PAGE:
Floor Joists
The floors of many attics are not built to current code requirements. If they do not meet code, they may be reinforced by sistering additional joists to existing ones or replacing them with larger joists.

Skylights and Windows
If you are adding dormers, windows are sure to be part of your plan. If not, you may want to add windows, skylights or both to provide maximum light and ventilation.  If you plan to use the new room as a bedroom, code requires at least one window to provide egress in case of fire. If you don’t have wall space for several windows, skylights are a great way to let in light and air while picking up a few inches of headroom in a slanted ceiling. As with dormers, carefully consider window and skylight placement to enhance the exterior aesthetics of your home.  

Every home has what is called the “main stack”, which is the large pipe that carries wastewater to your sewer or septic tank and provides ventilation for proper drainage.  If you are installing a bathroom in your converted attic, consider placing the new bathroom directly over existing plumbing in the floors below to minimize costs.

Heating and Cooling
Hot air rises, so your attic room is going to be warmer than the rest of your home during the summer. Spray-in-place foam insulation will help keep your new space cooler in the summer and hold the heat in the winter.  If your existing system has the capacity to heat and cool your attic room, consider creating a special zone for optimal climate control.  Other options for heating and cooling are a mini-split heat exchange system or a small traditional style furnace/air conditioner.

Slanted attic ceilings can pose a furniture placement challenge. We like to minimize the need for freestanding furniture by building in storage whenever possible. For example, knee wall space (the area where the rafters slant down to connect to the outer wall) is far too low to be comfortable for living, but is ideal for built-in drawers and shelving. Smart use of built-ins will maximize your use of space.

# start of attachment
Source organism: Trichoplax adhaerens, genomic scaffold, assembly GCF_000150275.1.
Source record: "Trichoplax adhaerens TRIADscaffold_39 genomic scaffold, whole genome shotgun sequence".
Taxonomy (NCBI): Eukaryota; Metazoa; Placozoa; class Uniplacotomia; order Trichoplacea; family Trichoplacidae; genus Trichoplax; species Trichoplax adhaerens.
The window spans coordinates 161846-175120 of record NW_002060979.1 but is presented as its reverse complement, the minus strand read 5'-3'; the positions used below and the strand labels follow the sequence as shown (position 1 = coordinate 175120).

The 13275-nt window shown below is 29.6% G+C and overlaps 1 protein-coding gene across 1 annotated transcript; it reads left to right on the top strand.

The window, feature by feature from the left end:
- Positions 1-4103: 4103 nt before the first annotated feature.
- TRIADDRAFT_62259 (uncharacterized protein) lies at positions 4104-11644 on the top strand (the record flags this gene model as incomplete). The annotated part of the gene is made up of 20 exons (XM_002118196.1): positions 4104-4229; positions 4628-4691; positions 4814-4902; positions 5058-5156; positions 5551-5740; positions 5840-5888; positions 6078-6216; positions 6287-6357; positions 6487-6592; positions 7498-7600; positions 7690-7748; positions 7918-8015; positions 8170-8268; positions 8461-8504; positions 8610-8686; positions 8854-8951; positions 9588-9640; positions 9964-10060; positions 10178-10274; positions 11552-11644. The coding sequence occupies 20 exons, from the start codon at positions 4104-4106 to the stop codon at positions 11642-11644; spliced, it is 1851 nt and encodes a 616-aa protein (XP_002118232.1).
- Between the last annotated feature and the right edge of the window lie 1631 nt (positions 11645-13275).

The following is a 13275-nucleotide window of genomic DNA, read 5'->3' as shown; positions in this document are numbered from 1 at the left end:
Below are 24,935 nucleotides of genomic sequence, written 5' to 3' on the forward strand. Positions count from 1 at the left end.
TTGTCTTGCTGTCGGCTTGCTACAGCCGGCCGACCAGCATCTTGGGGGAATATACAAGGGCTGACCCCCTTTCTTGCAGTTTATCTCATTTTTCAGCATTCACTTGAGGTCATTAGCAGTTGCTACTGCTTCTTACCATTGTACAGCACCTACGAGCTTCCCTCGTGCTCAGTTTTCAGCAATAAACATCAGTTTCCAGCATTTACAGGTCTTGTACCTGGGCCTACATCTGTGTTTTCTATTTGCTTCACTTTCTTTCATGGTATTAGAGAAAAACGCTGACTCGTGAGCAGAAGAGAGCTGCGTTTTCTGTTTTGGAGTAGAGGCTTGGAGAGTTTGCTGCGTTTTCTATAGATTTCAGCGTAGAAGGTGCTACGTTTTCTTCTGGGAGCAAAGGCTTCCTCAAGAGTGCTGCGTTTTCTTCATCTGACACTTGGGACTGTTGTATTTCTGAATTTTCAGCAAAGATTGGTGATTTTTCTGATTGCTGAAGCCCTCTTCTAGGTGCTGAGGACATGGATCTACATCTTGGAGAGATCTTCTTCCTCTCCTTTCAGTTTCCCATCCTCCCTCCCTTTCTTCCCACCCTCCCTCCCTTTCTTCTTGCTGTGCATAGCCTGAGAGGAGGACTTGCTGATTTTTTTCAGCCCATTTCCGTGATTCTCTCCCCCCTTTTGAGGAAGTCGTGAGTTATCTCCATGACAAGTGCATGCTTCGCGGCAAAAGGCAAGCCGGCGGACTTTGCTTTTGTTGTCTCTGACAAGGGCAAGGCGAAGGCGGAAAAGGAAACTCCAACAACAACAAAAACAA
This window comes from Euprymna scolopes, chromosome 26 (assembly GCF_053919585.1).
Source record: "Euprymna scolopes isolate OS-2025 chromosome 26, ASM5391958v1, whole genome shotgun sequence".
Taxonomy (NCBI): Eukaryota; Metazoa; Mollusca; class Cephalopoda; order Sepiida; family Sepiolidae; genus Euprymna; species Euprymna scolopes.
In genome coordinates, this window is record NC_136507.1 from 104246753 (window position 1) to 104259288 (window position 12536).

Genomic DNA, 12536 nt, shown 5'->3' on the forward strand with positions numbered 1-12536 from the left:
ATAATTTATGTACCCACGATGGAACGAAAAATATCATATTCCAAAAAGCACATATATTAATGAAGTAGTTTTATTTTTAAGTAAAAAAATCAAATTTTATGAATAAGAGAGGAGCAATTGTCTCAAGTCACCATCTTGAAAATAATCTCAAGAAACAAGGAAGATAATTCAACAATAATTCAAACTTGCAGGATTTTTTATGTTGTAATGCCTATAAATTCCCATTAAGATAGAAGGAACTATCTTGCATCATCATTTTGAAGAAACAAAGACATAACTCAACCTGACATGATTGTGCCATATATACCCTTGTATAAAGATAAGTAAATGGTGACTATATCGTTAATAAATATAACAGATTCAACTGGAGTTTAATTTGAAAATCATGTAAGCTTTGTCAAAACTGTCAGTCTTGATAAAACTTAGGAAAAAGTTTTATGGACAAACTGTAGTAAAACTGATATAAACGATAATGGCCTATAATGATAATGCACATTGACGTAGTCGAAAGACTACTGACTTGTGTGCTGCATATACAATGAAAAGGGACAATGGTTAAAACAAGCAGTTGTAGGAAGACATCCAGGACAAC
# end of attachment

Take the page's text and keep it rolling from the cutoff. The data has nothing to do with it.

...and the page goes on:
Is your home right for an attic renovation? Please contact us to get more information to help plan and create your new attic space. Just look how one recent client added a master suite in their attic in these in-progress photos!

                                 Attic_renovation_in_Boston_area-507064-edited               Bathroom_in_renovated_attic-283391-edited

Tags: remodeling, renovation ideas, small space

Home Design: How to Make the Most of Existing Space

When our house is not working for us, many of us have a knee-jerk reaction that we need more space. In many cases, however, what we really need is better space -- space that supports how we actually live our lives.

To pack lots of living into your existing space, consider the following when planning a renovation:


Think about all the different uses that you would like to make of the space before beginning a remodeling project. Do you want to use the kitchen as a place to do homework or pay bills as well? Will the family room also serve as an exercising or entertaining area? Could the space under the stairs also be used for storage or as a reading nook? To squeeze the most living out of your space, explore the possibility of having it perform multiple functions.


Children grow up, grandchildren come, we get older or get new hobbies ... your spaces can accommodate your ever-changing life. Think about your needs today and a decade or two from now when planning a renovation.


A room must be easy to use. You shouldn't have to walk around obstacles or get down on the floor to access important storage. There should be clear paths into and out of your space.


Smart Storage
With careful planning, it is possible to discover all kinds of untapped storage spaces without expanding a home's footprint. Storage can be tucked into niches or unused corners, around doors, and even hidden beneath stair treads.


This Houzz Ideabook highlights 1,000 to 1,500 square foot homes with big personalities. It's a great way to see the potential for lots of living in smaller spaces. Just click any image to go to the Ideabook on Houzz or use the arrows at the bottom of each image to scroll through the slide show.



Please feel free to contact us to discuss how we can help you make the most of existing space.

Tags: home design, small space